By Huiying Muhs, Elisabeth C. Adams Middle School, ’21
Many people know about slaves and some know their names, but most people don’t think about their life stories because there is not a lot of information to tell. One of the slaves that we should know about is an African-American man named Tombo. Tombo went by many names throughout his lifetime each connecting to the stages of his life. He lived in North Guilford, which might seem impossible. The idea that if you walk past Melissa Jones Elementary School you may be walking on the path of a slave more than two-hundred years ago. Tombo -also known as Thomas Beau, Bow, or Bray- was enslaved by a man named Reverend Thomas Bray. But, the fact that he was a slave under this Reverend does not make up his whole identity.
Tombo’s enslaver, Reverend Thomas Bray, was a wealthier white man who participated in church and was viewed as gentle and cheerful. He lived for seventy years which is quite a long life-span during this time period. He was born on October 3, 1738 and spent his life becoming a minister of North Guilford Congregational Church. He was married two times to Sarah Robinson and Anna Bates of Durham and had a total of eleven children. He later died on April 23, 1808 having lived a long life. To him, owning Tombo was a small part of his life for it was the regular thing to do during his time, but to Tombo it is a different story.
Because Tombo was an African-American slave, many pieces of his life were not recorded such as his date of birth, death, when he was enslaved and when he was set free. This was because slaves were treated as less than humans. They were not worthy of needing to be recorded into history and this is also why while Tombo was a slave he had no last name. What we do know was while he was a slave, he was able to get baptised at his local church of North Guilford on October 18, 1772. Doing something as simple as getting baptised should have been a right that any person was given but many were not allowed it. So by doing so Tombo showed a sense of human agency, participating in an action that humanises him even in the slightest amount. He also married a woman named Pender and had a daughter named Nancy-Jetter who was also baptised. Sadly, Pender died before the age of fifty. We don’t know the exact age because owners and other people believed they were superior so they treated the slaves horribly and that was one of the many horrible things that Tombo had to endure. Much like other slaves he was treated as property. He was able to get remarried to a woman named Candace.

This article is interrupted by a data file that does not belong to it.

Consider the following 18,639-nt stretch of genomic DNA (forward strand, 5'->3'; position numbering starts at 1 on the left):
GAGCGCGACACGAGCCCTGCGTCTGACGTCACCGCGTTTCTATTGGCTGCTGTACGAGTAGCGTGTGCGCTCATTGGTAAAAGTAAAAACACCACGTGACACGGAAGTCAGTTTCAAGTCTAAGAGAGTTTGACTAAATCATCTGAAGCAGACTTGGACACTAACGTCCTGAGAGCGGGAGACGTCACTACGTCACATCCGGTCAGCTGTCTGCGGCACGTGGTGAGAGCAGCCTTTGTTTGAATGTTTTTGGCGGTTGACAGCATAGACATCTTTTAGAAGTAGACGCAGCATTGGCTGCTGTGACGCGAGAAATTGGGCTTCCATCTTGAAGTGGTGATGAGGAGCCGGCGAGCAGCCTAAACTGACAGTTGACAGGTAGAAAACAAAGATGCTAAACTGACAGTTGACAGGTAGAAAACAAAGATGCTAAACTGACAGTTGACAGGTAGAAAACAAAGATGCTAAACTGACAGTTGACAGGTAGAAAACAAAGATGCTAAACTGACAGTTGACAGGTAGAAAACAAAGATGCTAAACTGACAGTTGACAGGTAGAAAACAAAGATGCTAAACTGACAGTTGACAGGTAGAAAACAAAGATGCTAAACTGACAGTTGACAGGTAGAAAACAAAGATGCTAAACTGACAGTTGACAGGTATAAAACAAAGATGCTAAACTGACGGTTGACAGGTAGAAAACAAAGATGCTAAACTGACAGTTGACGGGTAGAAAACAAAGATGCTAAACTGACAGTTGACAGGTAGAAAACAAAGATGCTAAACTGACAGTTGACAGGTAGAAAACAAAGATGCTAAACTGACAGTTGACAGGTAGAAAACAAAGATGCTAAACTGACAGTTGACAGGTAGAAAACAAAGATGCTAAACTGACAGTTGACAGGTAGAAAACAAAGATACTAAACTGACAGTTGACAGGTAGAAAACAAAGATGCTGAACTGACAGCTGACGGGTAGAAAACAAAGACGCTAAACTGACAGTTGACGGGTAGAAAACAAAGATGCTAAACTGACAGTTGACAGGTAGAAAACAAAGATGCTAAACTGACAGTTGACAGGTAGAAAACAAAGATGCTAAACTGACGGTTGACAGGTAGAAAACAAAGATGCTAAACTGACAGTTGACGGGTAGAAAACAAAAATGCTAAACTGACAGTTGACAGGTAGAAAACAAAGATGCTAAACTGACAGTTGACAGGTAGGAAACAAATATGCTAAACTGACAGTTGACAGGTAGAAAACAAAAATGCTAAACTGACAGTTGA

Candace was also a slave but was freed in January 18, 1793 when she was between the age range of twenty five and forty five by the descendants of her original enslavers due to the 1792 Act stating slaves can only be free if they are between the ages of twenty five and forty five and in good health. Tombo soon followed in Candace’s steps and also became free and lived in a house with two other people in the Nut Plains area who we can assume were his wife and child. Later in their lives they sold his father-in-law’s property on Nut Plains with his family of Moses, Pompey, Cesar, and Candace making a profit of $26.67; this shows the advancement they made in their lives to be able to show a level of agency by not just owning property but being able to sell and make a profit from land